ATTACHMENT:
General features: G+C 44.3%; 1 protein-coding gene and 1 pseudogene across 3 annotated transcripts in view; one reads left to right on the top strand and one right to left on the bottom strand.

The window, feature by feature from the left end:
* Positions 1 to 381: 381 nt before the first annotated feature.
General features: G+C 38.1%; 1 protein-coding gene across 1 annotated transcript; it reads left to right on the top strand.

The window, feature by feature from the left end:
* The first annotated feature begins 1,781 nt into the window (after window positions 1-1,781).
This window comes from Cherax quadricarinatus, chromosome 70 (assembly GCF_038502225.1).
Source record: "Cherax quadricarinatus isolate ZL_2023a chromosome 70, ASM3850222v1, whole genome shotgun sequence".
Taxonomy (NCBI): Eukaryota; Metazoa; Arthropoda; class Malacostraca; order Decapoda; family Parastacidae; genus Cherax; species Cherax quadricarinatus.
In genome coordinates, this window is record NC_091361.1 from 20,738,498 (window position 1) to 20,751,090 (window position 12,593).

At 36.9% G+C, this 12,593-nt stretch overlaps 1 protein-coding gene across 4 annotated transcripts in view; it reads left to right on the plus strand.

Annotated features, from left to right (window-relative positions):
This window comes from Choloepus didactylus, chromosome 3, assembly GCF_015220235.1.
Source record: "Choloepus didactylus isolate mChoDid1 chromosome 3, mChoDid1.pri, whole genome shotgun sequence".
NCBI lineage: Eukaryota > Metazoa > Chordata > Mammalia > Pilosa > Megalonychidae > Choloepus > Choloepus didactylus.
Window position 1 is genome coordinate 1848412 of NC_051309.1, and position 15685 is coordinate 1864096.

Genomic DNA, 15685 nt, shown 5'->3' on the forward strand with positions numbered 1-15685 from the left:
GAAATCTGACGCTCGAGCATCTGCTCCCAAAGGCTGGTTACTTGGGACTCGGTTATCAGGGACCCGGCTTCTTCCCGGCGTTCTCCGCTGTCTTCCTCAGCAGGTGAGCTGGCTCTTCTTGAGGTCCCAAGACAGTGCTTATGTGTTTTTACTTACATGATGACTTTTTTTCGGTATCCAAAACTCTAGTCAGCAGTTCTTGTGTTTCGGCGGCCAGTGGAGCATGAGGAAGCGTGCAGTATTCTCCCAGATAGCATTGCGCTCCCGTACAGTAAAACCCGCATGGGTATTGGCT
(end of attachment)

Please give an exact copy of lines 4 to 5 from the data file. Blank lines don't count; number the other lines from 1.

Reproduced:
General features: G+C 38.1%; 1 protein-coding gene across 1 annotated transcript; it reads left to right on the top strand.

The window, feature by feature from the left end: